Visit the following site to watch Paul Henry put his foot into his mouth again. A good way to introduce the topic of appropriateness in the media to students.
Another more comprehensive introduction to the concepts used in ethics, meta-ethics, and applied ethics. Provides some useful links to other pages for further reading.
Journalism goes to the movies is a useful book containing ethical case studies illustrated by popular films. The book raises a variety of ethical issues faced by journalists, including privacy, conflict of of interest, reporter and source relationships, and the role of journalists in their communities. In the word document attached, are the two cases […]
The Pike River mining tragedy offers an interesting ethical case study on competition and privacy within the media. This case study is a comparative one, whereby making a good ethical judgement might mean not chasing the story.
John Stuart Mill in On Liberty, chapter two, argues that we should never censor ideas, either true or false. This is a complex section and will require teaching assistance for older students to understand the language Mill uses, but the ideas are simple to understand and consider further.
What is appropriate to say on television? Below are links to two videos of Paul Henry, a controversial television presenter. The first is where Henry cannot pronounce the name of a person correctly and ends up in fits of laughter. The second, the more controversial, is the discussion with Prime Minister John Key, where Henry […]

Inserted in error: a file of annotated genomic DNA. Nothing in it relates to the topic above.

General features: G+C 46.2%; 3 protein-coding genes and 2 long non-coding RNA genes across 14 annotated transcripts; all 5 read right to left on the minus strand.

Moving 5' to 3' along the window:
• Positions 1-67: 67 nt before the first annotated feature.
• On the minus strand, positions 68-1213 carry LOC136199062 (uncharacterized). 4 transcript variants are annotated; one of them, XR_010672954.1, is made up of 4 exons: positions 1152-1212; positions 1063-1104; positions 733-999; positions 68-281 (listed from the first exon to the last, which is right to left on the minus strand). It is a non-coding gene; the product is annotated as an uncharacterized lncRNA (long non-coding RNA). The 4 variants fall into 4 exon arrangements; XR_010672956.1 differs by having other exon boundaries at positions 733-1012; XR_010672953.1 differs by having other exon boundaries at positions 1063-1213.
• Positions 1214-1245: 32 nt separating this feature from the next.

Wiki news site describing why some critics have claimed the amendment to the Electorate Finance Act curbs our liberties to speech because individuals and groups of kiwis will face restrictions on what they can say for or against a political party. Is this an attack on freedom of speech?
Philosophy Resource Managing | Home This site describes the freedom of speech laws, or lack thereof, in NZ historically and as such provides a useful background information for students discussing freedom of speech as an ethical or political topic.
This is a very useful, although slightly technical, website to look at the main reasons why we care about freedom of speech and the main defense thereof, by John Stuart Mill. Subsequent sections look at why offense, not direct harm, can itself be a reason to curb our liberties to speech as we choose.
This very useful and secondary school student appropriate website, is targeted at students in Year 12 and 13. It covers a range of topics including reason and experience, why should I be governed? Why should I be moral? The idea of God, persons, knowledge of the external world, tolerance, the value of art, God and […]